The One Mistake Every Developer Marketer and Evangelist Makes
There’s one critical developer marketing mistake I see nearly every company making, from small to large. While it won’t sabotage your entire developer outreach effort, if you’re making it you’re definitely not getting the results you could. Avoiding it requires attention to every single thing you do for developers. While it takes work, keeping it top of mind helps you achieve better results.
The mistake? Assuming too much developer interest and experience.
We tend to assume developers are experienced. But a Stack Overflow survey reports that more than half of developers have less than 5 years of experience. It’s surprising but true. Of the rest, a quarter have 6 to 10 years’ experience and only the remaining quarter have over 10 years’ experience.
In other words, you’re likely incorrectly assuming developers have either the experience or the inclination to spend time figuring out your products. For good reason, good developer marketers make sure their potential users can get hands-on as quickly as possible. But often that’s where it stops: “Here’s your trial version — have fun.” Based on our understanding of developers’ experience, it’s easy for us to see that we need to do more.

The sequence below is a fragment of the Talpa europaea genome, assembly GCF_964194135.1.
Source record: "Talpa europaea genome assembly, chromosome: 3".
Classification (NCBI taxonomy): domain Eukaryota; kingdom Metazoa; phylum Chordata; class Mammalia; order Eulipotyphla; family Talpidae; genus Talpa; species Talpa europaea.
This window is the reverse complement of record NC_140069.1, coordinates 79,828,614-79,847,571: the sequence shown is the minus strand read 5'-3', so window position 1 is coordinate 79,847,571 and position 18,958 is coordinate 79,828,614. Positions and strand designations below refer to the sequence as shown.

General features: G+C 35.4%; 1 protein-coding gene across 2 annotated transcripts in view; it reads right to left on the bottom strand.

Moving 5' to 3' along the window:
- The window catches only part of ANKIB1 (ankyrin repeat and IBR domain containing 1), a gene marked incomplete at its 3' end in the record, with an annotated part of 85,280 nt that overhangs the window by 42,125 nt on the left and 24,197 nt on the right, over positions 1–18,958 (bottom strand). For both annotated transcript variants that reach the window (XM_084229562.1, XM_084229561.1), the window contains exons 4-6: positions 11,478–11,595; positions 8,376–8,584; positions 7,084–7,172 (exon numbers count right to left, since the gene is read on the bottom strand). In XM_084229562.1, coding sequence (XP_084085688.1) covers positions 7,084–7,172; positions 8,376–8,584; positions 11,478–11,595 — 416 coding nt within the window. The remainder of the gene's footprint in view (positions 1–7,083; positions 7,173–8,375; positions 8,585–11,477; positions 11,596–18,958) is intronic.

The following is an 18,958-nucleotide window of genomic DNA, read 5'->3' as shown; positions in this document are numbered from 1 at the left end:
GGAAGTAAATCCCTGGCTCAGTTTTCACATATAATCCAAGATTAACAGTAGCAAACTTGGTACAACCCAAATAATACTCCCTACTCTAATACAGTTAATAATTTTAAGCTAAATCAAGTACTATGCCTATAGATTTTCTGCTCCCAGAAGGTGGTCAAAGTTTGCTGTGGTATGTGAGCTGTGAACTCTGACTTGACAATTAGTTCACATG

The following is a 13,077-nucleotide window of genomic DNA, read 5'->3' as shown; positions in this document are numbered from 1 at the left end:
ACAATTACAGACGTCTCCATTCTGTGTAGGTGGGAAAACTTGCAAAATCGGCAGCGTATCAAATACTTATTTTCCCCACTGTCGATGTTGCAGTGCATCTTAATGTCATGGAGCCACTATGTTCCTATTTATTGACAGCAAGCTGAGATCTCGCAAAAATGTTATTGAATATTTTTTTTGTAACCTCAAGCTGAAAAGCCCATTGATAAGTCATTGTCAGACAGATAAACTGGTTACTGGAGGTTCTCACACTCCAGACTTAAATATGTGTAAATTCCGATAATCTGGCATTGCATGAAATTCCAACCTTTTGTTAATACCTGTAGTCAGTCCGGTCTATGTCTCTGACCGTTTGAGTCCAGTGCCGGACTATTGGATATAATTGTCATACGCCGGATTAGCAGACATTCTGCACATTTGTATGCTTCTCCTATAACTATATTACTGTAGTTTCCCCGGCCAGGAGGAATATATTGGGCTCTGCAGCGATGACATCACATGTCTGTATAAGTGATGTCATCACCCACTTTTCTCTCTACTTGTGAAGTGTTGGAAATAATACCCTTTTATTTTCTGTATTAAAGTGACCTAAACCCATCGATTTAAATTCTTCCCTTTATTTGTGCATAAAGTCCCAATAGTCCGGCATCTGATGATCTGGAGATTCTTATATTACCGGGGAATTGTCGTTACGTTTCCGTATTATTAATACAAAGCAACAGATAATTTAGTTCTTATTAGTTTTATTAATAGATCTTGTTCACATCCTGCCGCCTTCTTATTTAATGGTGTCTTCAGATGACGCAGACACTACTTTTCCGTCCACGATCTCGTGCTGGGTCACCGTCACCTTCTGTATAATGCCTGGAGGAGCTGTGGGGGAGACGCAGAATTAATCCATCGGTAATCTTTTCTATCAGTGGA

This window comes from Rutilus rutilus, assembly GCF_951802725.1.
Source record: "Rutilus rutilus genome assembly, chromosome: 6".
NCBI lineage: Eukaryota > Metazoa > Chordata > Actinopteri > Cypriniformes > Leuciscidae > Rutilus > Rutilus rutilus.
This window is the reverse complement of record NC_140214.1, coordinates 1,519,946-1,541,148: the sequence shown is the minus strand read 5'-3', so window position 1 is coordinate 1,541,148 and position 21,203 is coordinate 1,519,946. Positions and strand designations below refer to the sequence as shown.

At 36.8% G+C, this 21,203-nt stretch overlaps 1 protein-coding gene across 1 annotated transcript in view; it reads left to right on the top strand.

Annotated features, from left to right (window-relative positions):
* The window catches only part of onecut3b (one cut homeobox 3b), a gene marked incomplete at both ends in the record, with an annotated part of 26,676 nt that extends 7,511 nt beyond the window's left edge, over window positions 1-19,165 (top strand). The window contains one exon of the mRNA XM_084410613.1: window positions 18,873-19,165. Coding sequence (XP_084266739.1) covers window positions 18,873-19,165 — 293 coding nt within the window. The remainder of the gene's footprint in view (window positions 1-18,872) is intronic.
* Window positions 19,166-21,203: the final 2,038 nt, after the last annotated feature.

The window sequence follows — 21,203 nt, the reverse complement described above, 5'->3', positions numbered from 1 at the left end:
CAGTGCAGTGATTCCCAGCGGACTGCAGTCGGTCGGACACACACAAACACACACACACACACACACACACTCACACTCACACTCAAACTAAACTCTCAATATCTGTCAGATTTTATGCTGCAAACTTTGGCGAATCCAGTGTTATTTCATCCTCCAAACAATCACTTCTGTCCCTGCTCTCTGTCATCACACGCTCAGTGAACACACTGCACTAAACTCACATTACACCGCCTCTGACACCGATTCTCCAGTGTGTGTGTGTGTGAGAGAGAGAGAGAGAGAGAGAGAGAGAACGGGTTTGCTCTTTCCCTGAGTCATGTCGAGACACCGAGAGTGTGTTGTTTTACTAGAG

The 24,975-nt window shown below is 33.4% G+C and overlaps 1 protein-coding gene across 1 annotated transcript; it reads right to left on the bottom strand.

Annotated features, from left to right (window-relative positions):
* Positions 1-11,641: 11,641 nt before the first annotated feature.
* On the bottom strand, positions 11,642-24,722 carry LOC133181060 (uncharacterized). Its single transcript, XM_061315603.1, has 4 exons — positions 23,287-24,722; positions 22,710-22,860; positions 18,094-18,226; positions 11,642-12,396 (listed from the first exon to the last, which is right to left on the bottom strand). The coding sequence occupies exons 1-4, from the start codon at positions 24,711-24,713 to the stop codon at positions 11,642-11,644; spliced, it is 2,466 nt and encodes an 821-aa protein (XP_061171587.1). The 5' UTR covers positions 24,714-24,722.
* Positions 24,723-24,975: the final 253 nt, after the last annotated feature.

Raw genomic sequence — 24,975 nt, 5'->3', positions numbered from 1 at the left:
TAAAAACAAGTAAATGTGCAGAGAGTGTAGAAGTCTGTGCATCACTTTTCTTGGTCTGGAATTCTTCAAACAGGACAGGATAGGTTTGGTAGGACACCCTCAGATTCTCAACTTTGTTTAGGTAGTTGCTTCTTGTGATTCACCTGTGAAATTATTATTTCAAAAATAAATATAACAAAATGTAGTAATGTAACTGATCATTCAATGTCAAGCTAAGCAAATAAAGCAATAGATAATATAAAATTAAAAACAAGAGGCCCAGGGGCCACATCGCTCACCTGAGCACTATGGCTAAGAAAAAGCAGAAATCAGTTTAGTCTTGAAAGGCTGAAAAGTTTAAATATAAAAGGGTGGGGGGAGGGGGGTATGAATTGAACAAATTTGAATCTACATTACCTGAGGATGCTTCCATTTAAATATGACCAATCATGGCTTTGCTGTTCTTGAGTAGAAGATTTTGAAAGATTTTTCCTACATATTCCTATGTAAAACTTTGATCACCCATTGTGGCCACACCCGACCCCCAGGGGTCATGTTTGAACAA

Since half of developers have less than 5 years’ experience, it stands to reason that we’ll get better results the more we can provide them with clear and detailed onboarding helps like sample apps, walkthroughs, and the like. Similarly, more experienced developers are even busier than their less experienced counterparts, and will appreciate the additional detail to help them evaluate and get up to speed quickly.
It’s not just overall developer experience that affects this, either. It’s harder for developers to have deep expertise in any one area or technology now. This barrier to deep expertise is largely thanks to the rapidity of technology change and developers’ need to use many different languages and stacks on their projects.
The new best practice: make sure developers have as much handholding as they could possibly want during evaluation and after purchase. Don’t assume they have the experience or time to spend teaching themselves how your products work. Instead, provide as much help as possible. That help may be sample apps, sample code, walkthroughs, or similar. Make it as easy as possible to get started. Experienced devs may not need it, but they’ll likely skim it and thereby better understand your product’s value. And when you do this, you’ll embrace the full range of potential customers.